Asked by the Saudi-owned daily, Al-sharq al-Awsat, how the government dealt with Islamist teachers in Egyptian schools, Baha al-Din on Tuesday replied: “Thousands of extremist teachers were removed.”
The minister said his decision to remove them was based on reports from the security services and from supervisors in his ministry as well as on complaints from students’ parents.
He added that he “removes a teacher immediately” once he determines he or she is bent on challenging national policy, without saying whether the teachers were removed permanently, according to the London-based daily.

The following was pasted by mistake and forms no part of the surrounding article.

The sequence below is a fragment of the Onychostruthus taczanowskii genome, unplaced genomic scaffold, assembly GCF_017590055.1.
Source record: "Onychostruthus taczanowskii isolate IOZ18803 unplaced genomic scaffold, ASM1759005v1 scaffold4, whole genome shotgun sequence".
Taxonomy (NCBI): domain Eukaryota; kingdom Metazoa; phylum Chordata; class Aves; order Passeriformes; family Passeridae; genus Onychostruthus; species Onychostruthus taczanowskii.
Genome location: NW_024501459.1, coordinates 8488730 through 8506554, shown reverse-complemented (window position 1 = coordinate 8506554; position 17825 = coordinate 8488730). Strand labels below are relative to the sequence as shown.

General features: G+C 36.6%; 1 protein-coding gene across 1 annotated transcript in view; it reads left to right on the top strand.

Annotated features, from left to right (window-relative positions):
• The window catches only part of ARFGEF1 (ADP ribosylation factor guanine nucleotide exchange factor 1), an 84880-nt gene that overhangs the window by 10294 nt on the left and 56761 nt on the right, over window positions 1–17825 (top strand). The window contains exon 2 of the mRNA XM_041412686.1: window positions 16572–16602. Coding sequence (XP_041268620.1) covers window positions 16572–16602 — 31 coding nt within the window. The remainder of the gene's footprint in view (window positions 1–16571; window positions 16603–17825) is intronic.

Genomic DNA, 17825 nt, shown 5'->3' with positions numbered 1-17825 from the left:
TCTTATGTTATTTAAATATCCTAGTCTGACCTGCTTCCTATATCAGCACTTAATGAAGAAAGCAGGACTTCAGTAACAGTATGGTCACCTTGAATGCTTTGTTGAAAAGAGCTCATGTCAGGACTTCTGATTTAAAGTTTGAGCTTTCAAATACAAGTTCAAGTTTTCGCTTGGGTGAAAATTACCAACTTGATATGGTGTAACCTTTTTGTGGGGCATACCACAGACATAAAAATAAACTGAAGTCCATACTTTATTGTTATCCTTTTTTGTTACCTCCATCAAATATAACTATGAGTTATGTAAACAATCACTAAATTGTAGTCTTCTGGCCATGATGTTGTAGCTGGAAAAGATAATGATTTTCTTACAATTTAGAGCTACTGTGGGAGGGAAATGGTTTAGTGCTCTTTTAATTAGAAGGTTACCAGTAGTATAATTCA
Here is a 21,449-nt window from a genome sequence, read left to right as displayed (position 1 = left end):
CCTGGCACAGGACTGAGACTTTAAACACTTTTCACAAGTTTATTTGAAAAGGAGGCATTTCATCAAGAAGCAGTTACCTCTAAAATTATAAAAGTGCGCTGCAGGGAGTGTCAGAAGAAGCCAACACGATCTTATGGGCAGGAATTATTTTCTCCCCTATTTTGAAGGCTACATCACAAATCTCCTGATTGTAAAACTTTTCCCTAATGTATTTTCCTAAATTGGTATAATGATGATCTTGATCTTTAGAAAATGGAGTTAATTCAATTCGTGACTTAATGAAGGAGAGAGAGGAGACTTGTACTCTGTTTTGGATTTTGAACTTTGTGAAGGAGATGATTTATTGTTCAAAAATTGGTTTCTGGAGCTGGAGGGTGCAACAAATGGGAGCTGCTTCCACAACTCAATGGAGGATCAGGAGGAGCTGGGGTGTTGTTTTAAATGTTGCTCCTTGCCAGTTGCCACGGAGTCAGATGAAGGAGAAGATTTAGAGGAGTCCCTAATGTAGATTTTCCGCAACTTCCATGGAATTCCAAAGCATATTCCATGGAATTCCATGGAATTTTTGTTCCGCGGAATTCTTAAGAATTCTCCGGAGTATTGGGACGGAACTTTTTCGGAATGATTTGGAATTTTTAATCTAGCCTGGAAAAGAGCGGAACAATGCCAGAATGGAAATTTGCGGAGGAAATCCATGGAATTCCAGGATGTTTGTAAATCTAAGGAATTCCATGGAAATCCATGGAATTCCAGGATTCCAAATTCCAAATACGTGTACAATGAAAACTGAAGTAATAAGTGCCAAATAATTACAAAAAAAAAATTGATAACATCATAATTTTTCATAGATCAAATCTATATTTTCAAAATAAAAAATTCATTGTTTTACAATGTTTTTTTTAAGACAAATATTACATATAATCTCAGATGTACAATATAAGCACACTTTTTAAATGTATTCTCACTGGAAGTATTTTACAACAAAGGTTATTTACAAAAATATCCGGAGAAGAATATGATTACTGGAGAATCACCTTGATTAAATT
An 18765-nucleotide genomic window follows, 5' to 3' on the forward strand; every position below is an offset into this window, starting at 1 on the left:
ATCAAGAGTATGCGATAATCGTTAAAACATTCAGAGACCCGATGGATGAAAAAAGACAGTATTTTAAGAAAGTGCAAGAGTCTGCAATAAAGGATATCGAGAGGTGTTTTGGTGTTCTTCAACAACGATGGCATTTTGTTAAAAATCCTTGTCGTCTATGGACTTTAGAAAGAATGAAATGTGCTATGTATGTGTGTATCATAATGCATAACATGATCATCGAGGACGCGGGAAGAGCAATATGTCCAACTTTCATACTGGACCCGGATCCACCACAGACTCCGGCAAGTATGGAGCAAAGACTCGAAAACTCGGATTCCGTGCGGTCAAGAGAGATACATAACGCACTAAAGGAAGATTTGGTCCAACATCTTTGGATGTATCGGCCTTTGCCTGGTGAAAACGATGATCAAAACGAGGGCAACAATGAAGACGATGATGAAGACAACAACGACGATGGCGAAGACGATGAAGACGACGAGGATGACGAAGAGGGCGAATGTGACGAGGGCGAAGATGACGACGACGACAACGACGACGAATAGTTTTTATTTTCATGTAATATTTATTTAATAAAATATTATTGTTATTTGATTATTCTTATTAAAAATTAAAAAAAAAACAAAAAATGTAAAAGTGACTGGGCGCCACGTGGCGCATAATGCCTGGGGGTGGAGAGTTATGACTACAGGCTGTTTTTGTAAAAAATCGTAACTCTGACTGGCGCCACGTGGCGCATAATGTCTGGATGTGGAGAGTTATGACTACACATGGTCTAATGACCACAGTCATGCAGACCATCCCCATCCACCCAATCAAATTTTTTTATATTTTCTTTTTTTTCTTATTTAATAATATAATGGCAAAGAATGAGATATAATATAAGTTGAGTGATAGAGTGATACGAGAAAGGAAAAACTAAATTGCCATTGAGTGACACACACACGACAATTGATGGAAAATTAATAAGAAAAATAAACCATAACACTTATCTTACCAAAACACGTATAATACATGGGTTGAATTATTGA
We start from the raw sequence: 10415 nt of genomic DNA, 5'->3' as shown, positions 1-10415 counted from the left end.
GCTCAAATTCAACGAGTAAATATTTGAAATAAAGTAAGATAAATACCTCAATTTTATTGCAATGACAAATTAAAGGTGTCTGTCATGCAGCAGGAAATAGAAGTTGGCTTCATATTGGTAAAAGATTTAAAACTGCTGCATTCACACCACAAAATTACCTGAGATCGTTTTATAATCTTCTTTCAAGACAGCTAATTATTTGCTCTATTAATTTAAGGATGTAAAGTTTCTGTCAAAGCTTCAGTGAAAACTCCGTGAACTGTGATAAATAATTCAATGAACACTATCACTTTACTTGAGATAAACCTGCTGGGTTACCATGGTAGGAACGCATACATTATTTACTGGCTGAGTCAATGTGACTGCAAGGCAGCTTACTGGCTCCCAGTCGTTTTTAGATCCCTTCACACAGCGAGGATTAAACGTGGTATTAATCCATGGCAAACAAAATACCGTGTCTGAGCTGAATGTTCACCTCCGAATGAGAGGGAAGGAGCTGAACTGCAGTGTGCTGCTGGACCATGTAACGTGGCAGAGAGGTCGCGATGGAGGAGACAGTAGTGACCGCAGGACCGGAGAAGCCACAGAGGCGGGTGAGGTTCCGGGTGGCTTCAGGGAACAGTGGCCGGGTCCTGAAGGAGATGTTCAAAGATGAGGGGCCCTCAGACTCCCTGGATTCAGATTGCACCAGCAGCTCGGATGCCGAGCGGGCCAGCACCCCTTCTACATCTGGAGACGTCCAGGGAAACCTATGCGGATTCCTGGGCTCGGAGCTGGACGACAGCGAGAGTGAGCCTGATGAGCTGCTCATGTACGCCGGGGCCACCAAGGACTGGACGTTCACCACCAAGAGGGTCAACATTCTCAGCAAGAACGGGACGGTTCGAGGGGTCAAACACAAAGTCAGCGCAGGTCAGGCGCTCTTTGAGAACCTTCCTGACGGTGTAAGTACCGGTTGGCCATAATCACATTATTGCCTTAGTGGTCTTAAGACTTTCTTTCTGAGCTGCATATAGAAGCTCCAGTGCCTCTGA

On 1 March, Baha al-Din said Egypt would take lessons from no one over reforming its school books in a bid to promote religious tolerance and stamp out sources of terror.
The comments published by the government newspaper Al-Missa appeared as the United States has stepped up its campaign for reform in Arab countries, including calls to amend school textbooks deemed intolerant.
In response to charges from Islamists, the minister said “rumours that we have withdrawn from school texts Quranic verses and the sayings of the prophet Muhammad, and that we marginalise Islamic history, are totally unfounded.”